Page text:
The appellant's primary contention is that the evidence which supports a conclusion that the decedent's death was caused by exposure to Alternaria spore at the paper mill is so completely discredited by other evidence as to be incredible as a matter of law. To consider this contention it is necessary to review the evidence offered by the company. It presented a study of the atmosphere at the paper mill conducted by the Institute of Paper Chemistry on four occasions over a period of one year beginning in November of 1972 and ending in August of 1973. The study concluded that there was no abnormally high Alternaria spore count at the mill, including in the wood room, and that there was no significant quantity difference between the level of Alternaria spore at the paper mill and the level at the other locations used for comparison, the Institute and outside the Appleton courthouse. It is undisputed that Alternaria is a fungus commonly found in the general environment.

Roger Brandt, safety director at appellant's paper mill testified that there had been no alteration in the methods of operation at the plant since the year 1965.

The chief witness for the appellant was Dr. Dean Emanuel, who testified to various matters relating to the possibility of hypersensitivity pneumonitis due to Alternaria. Dr. Emanuel testified at one point that it was *219 his opinion that the cause of the decedent's death was not related to Alternaria hypersensitivity. Dr. Emanuel based his opinion upon the Institute's study of the air at the mill, his examination of the decedent's medical reports, and further upon the recognized size of the Alternaria spore, which he stated was too large to permit the spore to penetrate the more distal portions of the lungs where pneumonitis typically is most prevalent. It was Dr. Emanuel's theory that it is necessary for the particle to be in these areas in order to cause the disease there. Dr. Emanuel's final opinion was that the decedent did suffer from chronic pneumonitis and interstitial fibrosis due to some unknown cause, but that in any event this condition was not casually related to the environment at the appellant's paper mill. He also stated, however:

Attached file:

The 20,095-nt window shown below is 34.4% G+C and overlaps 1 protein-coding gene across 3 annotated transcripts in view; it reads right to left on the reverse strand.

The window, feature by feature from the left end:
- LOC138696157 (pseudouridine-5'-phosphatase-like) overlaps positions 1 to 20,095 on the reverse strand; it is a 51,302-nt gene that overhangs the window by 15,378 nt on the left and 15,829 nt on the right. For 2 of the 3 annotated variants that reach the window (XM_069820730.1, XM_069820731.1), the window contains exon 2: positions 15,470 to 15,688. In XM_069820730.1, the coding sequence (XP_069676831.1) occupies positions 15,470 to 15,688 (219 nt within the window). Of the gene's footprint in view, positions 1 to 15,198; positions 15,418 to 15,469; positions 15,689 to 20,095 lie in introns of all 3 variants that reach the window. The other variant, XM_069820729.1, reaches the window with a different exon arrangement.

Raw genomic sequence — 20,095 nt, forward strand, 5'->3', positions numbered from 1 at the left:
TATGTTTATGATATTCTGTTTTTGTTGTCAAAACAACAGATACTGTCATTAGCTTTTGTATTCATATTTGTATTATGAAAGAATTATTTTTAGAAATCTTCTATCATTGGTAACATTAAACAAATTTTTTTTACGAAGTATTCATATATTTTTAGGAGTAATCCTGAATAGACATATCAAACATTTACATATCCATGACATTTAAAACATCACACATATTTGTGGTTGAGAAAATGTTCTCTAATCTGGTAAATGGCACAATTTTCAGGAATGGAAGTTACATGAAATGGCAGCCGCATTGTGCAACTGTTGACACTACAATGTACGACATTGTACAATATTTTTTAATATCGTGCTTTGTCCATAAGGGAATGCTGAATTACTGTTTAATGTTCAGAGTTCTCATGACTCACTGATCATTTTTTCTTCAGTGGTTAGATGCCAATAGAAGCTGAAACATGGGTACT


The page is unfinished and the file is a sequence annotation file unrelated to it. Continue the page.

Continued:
"I would have to agree with the autopsy report that this was a chronic pneumonitis and interstitial fibrosis of the lungs, possibly due to alternaria hypersensitivity and I would emphasize possibly because I think it's speculative from that standpoint."

It is obvious that the expert opinion of Dr. Emanuel cannot render the opinions of Dr. Schlueter and Dr. Fink inherently incredible. Dr. Schlueter testified that his opinion was not affected by the study of the Institute, because of the limited time period during which it was conducted. As to the question of the Alternaria spore being too large to penetrate the distal portions of the lung, Dr. Schlueter testified that medical science has not yet determined that an antigen particle must get into a particular portion of the lung in order to cause the reaction, and thus, the size of the spore did not alter his opinion.

[5]

The rule is well settled that where disputed medical opinions are elicited, there exists only a question of credibility, *220 upon which the finding of the department, the sole judge of the weight and credibility of testimony, is conclusive. Employers Mutual Liability Insurance Co. v. ILHR Department, 62 Wis. 2d 327, 214 N.W.2d 587, 589 (1974).

Thus, the only question which remains as to this contention is whether the atmospheric study, while detecting no greater concentration of Alternaria spore at the mill than at other testing sites in the general environment, renders the evidence supporting the contested finding inherently incredible. We think the answer is negative for several reasons. In the first place, the results of a scientific study are not conclusive, as appellant appears to contend, even if they are not contested. Appellant refers to the results of the study as irrefutably established physical evidence and states that the court must thus hold Dr. Schlueter's testimony incredible. The results of a scientific study, however, are not in the category of physical evidence, such as those involved in the cases cited by appellant. For example, in Whitefish Bay v. Hardtke, 40 Wis. 2d 150, 161 N.W.2d 259 (1968), the evidence involved was not in the nature of the results of a scientific test, but was uncontested evidence that the defendant's car left skid marks 166 feet long. Such physical evidence in that case, the court held, could render the defendant's testimony incredible that he was not driving too fast for conditions. Similarly, in Corning v. Dec Aviation Corp., 50 Wis. 2d 441, 184 N.W.2d 152 (1971), an action involving a collision of two airplanes while on the ground, it was irrefutably established that the brake system of defendant's airplane had no brake fluid and this caused the accident. The court held this physical evidence rendered incredible the testimony of the defendant's employee that he had, only a few minutes before the accident, inspected the airplane's brake system and found the fluid reservoir full of fluid and no leak *221 in the system. The results of a scientific study are not in the nature of this sort of physical evidence. It is also not in the category of measurements and distances offered through the testimony of disinterested and unimpeached witnesses, evidence which may be binding on the trier of fact. See Capitol Sand & Gravel Co. v. Waffenschmidt, 71 Wis. 2d 227, 233-34, 237 N.W.2d 745, 749 (1976).